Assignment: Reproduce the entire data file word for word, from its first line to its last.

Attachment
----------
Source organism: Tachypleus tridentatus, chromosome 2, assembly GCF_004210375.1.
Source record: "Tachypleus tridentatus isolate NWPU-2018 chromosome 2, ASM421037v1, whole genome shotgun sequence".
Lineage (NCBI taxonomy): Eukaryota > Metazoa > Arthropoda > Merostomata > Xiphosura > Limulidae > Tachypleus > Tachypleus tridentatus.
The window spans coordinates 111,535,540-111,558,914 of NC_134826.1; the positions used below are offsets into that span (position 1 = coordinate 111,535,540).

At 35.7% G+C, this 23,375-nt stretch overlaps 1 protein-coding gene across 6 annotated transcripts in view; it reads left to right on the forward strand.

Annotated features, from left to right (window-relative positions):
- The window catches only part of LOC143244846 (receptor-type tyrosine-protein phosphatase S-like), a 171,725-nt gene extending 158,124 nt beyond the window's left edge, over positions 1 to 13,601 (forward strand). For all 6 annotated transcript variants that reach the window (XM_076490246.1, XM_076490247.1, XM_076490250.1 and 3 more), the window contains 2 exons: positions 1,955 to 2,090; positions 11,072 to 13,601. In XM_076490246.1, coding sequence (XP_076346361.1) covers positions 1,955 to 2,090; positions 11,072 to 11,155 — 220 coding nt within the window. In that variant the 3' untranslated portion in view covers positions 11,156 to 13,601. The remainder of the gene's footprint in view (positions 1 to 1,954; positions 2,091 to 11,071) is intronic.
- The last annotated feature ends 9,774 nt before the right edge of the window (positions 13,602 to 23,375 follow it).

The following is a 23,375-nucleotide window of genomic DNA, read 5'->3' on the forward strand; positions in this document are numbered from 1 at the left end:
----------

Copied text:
Source organism: Tachypleus tridentatus, chromosome 2, assembly GCF_004210375.1.
Source record: "Tachypleus tridentatus isolate NWPU-2018 chromosome 2, ASM421037v1, whole genome shotgun sequence".
Lineage (NCBI taxonomy): Eukaryota > Metazoa > Arthropoda > Merostomata > Xiphosura > Limulidae > Tachypleus > Tachypleus tridentatus.
The window spans coordinates 111,535,540-111,558,914 of NC_134826.1; the positions used below are offsets into that span (position 1 = coordinate 111,535,540).

At 35.7% G+C, this 23,375-nt stretch overlaps 1 protein-coding gene across 6 annotated transcripts in view; it reads left to right on the forward strand.

Annotated features, from left to right (window-relative positions):
- The window catches only part of LOC143244846 (receptor-type tyrosine-protein phosphatase S-like), a 171,725-nt gene extending 158,124 nt beyond the window's left edge, over positions 1 to 13,601 (forward strand). For all 6 annotated transcript variants that reach the window (XM_076490246.1, XM_076490247.1, XM_076490250.1 and 3 more), the window contains 2 exons: positions 1,955 to 2,090; positions 11,072 to 13,601. In XM_076490246.1, coding sequence (XP_076346361.1) covers positions 1,955 to 2,090; positions 11,072 to 11,155 — 220 coding nt within the window. In that variant the 3' untranslated portion in view covers positions 11,156 to 13,601. The remainder of the gene's footprint in view (positions 1 to 1,954; positions 2,091 to 11,071) is intronic.
- The last annotated feature ends 9,774 nt before the right edge of the window (positions 13,602 to 23,375 follow it).

The following is a 23,375-nucleotide window of genomic DNA, read 5'->3' on the forward strand; positions in this document are numbered from 1 at the left end: